“There is more to life than making a living. Do not work more than you live.” Mokokoma Mokhonoana

What is it about taking term time holiday that gets so many people hot under the collar? Holiday’s are an education. Holiday’s are where some of life’s greatest lessons pick you up in their sunny arms and take you away from the daily grind of life. Holiday’s are full of pulse, colour, history and, most importantly, friends and family.

Holiday’s are often seen in education as less important than school. Really? You mean a week in New York with a member of your family is going to be less of an education than a week in Primary, Secondary… or ANY school? A week in a caravan with your grandparents is less important than a week in school… On what criteria? Who is judging this stuff?

“For Satan finds some mischief for idle hands to do” Isaac Watts

Today it seems that the virtuous thoughts of Isaac Watts have been replaced with a new religion:

“For the DFE (And others) finds some IRK when state school attendance is not continuously getting better”

It is once again a data game hidden behind some flimsy premises such as school is your only ticket to future success.School UTTERLY failed me and I’m pretty happy with my lot. In fact my experiences working with Think Global tell me that companies that employ the TOP graduates are after more than a clever writer or mathematician. They are after someone who knows about life beyond limited boundaries. Richer families, especially those at private schools (Where holidays fall outside the usual high end costings), seem to have multitude opportunities to have exotic holiday’s whether it is skiing, international city breaks or family homes abroad. They get language and cultural experiences; They are well travelled; They have stories to tell about their lives. I don’t see these holidays holding them back? Whereas, Bertrand Russell would say that it was ‘virtuous’ attitudes to work that held people back, I would say that it is now political data games. We are so obsessed with numbers getting bigger that we forget to enable minds to grow.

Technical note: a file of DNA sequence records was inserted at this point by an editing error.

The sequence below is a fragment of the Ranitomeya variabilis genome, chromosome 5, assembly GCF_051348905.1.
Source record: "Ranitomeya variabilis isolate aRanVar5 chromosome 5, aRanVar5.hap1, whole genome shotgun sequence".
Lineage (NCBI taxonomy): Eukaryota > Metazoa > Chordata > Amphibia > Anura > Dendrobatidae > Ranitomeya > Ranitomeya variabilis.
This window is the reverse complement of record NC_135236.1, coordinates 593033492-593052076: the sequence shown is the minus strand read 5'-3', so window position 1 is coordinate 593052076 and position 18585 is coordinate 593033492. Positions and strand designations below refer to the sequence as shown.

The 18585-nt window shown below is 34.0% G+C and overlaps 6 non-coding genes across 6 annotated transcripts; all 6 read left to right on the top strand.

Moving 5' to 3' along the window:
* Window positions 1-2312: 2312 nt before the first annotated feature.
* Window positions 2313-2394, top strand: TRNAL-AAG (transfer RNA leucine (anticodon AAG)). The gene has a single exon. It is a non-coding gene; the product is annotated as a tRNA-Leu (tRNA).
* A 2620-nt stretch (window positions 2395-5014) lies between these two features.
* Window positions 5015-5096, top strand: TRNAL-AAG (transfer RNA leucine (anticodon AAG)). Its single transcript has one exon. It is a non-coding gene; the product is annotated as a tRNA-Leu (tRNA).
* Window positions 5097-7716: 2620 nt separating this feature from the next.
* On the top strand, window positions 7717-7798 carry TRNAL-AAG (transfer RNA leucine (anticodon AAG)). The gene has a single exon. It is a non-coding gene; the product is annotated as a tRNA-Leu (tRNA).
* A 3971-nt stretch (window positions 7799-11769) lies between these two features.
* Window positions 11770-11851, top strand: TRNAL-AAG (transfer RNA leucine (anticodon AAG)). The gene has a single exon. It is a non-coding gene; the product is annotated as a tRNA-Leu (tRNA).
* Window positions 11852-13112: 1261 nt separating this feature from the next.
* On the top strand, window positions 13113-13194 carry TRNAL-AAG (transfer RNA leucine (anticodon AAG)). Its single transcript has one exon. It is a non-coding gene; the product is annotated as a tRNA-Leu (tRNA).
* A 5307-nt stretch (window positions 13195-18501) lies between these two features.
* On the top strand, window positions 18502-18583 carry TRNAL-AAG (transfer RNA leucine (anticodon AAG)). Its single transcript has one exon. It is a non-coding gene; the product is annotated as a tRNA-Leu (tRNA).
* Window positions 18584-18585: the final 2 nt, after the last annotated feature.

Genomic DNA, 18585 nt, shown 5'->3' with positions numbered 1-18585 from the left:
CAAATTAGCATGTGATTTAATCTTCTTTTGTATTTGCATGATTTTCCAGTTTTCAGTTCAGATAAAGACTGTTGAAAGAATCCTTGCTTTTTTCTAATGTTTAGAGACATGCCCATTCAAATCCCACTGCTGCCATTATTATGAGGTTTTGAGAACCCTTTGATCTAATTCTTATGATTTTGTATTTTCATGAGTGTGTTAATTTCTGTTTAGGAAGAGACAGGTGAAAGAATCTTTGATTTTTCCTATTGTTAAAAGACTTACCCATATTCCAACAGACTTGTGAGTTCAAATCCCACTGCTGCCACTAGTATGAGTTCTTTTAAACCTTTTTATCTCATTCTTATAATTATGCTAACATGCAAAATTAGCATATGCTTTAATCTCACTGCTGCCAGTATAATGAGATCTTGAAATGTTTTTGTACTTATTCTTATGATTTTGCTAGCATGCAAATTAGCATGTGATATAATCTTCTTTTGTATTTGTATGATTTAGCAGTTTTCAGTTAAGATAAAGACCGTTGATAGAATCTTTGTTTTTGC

“The idea that the poor should have leisure has always been shocking to the rich. In England, in the early nineteenth century, fifteen hours was the ordinary day’s work for a man; children sometimes did as much, and very commonly did twelve hours a day. When meddlesome busybodies suggested that perhaps these hours were rather long, they were told that work kept adults from drink and children from mischief*.” Bertrand Russell – In Praise of Idleness

Is there deeper reasoning behind policies that seem so damning on term time holiday? I am not talking about truancy or ‘poor’ attendance on a weekly basis. They are different and I deal with them accordingly through working with other agencies. But I find it hard to look a family in the eye when they ask to go away because a member of the family works through the summer and say, “It’s unauthorised and I should fine you…” In fact I don’t. I do say it is unauthorised (Because I have had that power taken away from me by the SoS) and I do explain that we have to monitor attendance carefully. Sometime I even need to ‘officially’ meet with the family to express my attendance concerns. But the holiday? They go with my ‘ unauthorised’ blessing.

The DFE say we need to come up with better ideas to combat holidays (A WAR on Holidays!) and the cheaper offers. Eveswell Primary School in Newport have put ALL their INSETS into a week in June next year to allow parents to book cheaper holidays, as it is during term time. This is clever thinking. But I imagine it will have other knock on impact across the school. All INSETS in one week though admirable for putting families first would be a strategic headache.

I know that this is a complex issue. My attendance is pretty good but I have worked in many schools where attendance is a real issue. The fear here is the only way we can improve attendance is to play hard-ball. Again, I would argue that in these schools (In my experience) attendance is NOT low because the parents are swanning off to Marbella during June. There are usually deeper roots to the attendance issues that need tackling.

What would happen if we relaxed this approach? Attendance in schools would drop dramatically? Anarchy? The working classes revolt? Holiday’s ARE not the problem in my experience. Attendance is complex; holidays are not. In my school holidays alone would still keep attendance above 98%. It is the other issues that need stronger focus. I would also argue that maybe there is a ceiling attendance figure. I remember when 95% was seen as ‘good’ attendance. Now 96% can be criticised. Why is progress always seen as increasing the numbers rather than developing the subject? Through making schools damn every parent who has (for many reasons) decided to take a holiday in term time we dig away at the core relationship between a school and family. We undermine the trust. This can have much deeper longer term impact than a cheap and windy April in Weston-Super-Mare with loved ones.

*It is interesting that the LONGER school hours debate is also in vogue